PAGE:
I found myself shaking my head, yes as I read each chapter. Mary Beth uses clever analogies to make important points about a student’s rights along the technical stuff like IDEA (Individuals with Disabilities Education Act) and FAPE (Free and appropriate public education). Again, she clearly explains these tough areas and makes the information parent friendly.

As a DS-ASD consultant, advocate and author of A New Course: A Mother’s Journey Navigating Down Syndrome and Autism (available at ) I highly recommend Special Education Savvy. It is the ultimate instruction manual for understanding and advocating for your child’s IEP. You will feel more educated and empowered with this well written toolbox of strategies. Ultimately, this knowledge will help to ensure your child receives the services and support to be successful in school.

That’s what is in my noggin this week. Now, I am off to find a cute pair of yellow flats and get savvy for April to advocate about Autism Awareness Month.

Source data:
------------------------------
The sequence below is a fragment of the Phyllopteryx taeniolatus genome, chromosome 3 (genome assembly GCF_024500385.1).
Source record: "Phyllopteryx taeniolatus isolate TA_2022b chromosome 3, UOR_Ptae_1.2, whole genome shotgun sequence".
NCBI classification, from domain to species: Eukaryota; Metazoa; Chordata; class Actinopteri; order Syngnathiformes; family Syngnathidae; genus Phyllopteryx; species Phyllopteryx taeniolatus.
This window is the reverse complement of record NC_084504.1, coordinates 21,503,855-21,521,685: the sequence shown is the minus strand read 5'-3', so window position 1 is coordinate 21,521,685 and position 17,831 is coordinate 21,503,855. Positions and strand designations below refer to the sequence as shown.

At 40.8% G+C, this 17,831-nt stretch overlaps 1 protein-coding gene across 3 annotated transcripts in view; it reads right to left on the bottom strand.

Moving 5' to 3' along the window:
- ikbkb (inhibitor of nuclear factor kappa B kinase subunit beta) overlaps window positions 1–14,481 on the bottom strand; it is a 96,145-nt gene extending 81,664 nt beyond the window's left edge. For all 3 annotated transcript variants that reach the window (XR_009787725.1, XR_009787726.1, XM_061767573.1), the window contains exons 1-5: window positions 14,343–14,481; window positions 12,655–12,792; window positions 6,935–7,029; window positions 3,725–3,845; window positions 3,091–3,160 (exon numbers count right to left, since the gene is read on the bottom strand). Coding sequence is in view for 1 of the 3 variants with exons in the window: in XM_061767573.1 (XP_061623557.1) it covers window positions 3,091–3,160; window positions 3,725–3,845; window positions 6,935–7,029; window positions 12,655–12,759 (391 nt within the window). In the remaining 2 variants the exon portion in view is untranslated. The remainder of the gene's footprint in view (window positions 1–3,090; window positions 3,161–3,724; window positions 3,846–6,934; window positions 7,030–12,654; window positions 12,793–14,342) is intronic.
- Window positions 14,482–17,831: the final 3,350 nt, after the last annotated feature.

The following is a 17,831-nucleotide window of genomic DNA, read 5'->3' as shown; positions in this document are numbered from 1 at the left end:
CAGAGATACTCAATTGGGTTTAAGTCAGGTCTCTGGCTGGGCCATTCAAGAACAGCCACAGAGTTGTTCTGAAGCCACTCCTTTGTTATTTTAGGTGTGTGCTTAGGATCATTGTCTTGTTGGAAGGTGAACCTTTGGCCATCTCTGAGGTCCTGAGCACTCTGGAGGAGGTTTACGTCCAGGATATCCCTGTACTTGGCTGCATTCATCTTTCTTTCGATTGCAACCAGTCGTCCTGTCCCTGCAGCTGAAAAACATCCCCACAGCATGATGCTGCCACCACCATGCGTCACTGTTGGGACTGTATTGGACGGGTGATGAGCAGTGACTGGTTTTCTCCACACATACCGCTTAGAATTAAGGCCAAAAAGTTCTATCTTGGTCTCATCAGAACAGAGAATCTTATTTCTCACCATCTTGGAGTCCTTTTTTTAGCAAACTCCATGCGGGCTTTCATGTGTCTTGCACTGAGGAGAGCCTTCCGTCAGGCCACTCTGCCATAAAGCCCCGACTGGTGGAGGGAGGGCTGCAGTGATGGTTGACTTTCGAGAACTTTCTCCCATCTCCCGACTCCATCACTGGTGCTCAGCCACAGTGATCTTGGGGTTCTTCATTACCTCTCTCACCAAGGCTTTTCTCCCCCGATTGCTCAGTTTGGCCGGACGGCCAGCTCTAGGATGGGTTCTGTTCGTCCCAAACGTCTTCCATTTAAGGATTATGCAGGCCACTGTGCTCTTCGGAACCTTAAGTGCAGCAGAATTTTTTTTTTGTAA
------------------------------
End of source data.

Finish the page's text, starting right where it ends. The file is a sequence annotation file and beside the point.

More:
~Teresa 🙂

Follow us on social media on Facebook and Instagram @ Down Syndrome with a Slice of Autism and on Twitter @tjunnerstall.

Posted in Education and Special Needs

Blog #43~Taking the Next Step after High School

Blog #42~ Taking the Next Step after High School

In a few months, Nick will be walking across the stage to accept his high school diploma.  We are not doing the typical things you do for the senior year.  No need to reserve the tux or limo for prom.  It’s not in the cards to visit any college campuses.  And ten bucks says that the hat and tassel are going Frisbee air born as he crosses the stage at the NIU Convocation Center.  Question is….. What does someone who has Down syndrome and autism resulting in severe cognitive and speech delays plan to do after high school?

Actually, since Nick has not met the academic requirements needed for a diploma, he will receive a “certificate of completion” upon graduation.  He did letter in high school and a look at that GPA.🙂